Just recently, high officials in Madagascar decided that is was high time to create a new wildlife sanctuary in this country. Thus, a relatively large area was set aside for biodiversity conservation, and was declared to constitute the Makira Natural Park.
The Wildlife Conservation Society
salutes this decision and explains how the creation of the Makira Natural Park needs to be regarded as a major step taken towards achieving the previously established goal of having ten percent of Madagascar's natural ecosystems turned into wildlife refuges.
More so seeing how, out of the 103 lemur species presently living in Madagascar, 20 are to be found in the Makira Natural Park alone.
For those unaware, lemurs are a group of primates whose natural habitat is restricted to the island of Madagascar, which is why such conservation projects are of utmost importance when it comes to protecting our planet's biodiversity.
Besides providing lemurs with a safe haven, this recently established sanctuary will also help protect the country's fossa population, as these cat-like mammals, presently listed as a vulnerable species, will benefit from proper hunting areas and will no longer be affected by not having enough prey available.
Speaking on behalf of the Wildlife Conservation Society, Cristián Samper made a case of how, “This is truly a landmark in Madagascar’s ongoing commitment to protect its natural heritage. Makira Natural Park now represents the center of biodiversity conservation for the nation.”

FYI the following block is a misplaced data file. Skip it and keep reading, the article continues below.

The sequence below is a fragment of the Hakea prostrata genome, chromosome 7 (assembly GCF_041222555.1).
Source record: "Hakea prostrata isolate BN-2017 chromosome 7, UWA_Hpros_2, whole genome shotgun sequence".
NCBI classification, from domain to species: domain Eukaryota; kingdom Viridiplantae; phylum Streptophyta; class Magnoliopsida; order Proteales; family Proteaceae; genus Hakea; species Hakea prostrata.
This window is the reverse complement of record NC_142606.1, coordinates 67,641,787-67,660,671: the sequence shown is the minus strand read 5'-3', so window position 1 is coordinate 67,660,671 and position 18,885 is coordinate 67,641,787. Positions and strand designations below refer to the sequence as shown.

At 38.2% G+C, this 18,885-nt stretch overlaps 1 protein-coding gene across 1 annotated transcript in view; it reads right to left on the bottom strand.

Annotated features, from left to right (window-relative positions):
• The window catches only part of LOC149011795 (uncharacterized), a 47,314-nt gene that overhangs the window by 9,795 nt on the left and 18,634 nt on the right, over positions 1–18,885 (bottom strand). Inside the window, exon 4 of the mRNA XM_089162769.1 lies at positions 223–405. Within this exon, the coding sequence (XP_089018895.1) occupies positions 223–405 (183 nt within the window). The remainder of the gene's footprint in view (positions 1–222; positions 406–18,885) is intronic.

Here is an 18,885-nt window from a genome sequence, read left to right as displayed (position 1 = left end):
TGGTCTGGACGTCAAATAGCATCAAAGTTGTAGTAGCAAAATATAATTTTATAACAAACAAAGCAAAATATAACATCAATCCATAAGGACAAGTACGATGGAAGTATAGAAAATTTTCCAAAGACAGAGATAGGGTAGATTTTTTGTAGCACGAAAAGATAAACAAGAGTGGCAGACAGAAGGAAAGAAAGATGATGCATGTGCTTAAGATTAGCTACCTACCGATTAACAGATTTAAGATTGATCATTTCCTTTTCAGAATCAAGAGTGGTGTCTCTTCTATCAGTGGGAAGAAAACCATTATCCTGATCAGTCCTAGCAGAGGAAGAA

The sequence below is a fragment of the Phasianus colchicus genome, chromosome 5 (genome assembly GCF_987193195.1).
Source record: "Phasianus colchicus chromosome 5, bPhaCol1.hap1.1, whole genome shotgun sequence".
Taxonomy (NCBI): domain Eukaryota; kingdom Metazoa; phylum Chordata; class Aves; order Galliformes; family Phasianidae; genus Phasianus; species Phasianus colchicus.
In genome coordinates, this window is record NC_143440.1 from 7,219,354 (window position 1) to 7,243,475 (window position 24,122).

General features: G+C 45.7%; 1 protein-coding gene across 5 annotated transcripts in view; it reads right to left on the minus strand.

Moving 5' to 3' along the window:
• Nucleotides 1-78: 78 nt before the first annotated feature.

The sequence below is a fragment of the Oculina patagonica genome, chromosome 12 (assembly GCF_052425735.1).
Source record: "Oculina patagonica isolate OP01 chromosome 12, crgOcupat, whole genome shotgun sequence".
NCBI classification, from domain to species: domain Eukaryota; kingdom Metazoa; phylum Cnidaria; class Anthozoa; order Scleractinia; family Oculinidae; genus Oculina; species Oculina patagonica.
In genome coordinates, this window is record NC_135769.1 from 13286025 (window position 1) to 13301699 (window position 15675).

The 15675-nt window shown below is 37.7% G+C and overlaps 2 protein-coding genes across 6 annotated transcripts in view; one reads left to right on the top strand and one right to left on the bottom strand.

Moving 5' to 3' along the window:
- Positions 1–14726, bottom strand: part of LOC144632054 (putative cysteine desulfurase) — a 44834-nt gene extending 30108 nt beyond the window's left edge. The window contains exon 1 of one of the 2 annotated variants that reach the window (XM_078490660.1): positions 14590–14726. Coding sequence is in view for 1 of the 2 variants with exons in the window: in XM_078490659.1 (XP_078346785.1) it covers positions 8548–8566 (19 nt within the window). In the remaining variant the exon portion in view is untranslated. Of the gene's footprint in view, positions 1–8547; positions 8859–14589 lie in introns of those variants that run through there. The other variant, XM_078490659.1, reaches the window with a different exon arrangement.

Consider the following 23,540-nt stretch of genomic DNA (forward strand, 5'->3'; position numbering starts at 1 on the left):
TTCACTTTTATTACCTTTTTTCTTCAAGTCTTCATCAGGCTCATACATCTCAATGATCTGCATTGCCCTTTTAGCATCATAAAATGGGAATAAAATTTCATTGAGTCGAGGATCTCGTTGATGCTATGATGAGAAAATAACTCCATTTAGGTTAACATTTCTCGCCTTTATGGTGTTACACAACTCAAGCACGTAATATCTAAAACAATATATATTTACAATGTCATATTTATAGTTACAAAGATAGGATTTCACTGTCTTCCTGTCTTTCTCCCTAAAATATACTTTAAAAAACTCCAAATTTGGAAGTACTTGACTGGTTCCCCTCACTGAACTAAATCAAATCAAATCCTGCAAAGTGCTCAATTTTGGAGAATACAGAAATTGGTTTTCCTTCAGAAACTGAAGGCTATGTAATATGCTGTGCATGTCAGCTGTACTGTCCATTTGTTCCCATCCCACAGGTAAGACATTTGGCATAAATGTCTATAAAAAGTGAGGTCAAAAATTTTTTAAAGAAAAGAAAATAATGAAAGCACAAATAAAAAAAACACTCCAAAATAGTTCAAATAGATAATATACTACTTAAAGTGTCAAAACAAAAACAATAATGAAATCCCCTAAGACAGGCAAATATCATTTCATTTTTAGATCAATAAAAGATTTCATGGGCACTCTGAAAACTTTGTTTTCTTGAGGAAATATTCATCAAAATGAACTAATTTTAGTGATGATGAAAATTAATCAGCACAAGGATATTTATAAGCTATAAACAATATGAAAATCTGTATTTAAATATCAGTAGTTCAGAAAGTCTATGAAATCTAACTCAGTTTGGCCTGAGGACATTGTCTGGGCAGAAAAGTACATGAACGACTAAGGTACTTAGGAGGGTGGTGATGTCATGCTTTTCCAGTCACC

Dr. James Deutsch, working for the same organization, backs up Cristián Samper's statement and explains that, “Makira Natural Park is a spectacular achievement for both the wildlife and people of Madagascar. The protected area also serves as an important flagship for the REDD+ program and community-based management.”
From where we stand, the fact that continuous efforts are made to protect both plant and animal species which are going through some tough times as a result of the expansion of human society comes as good news, and brings hope with respect to the future of biodiversity.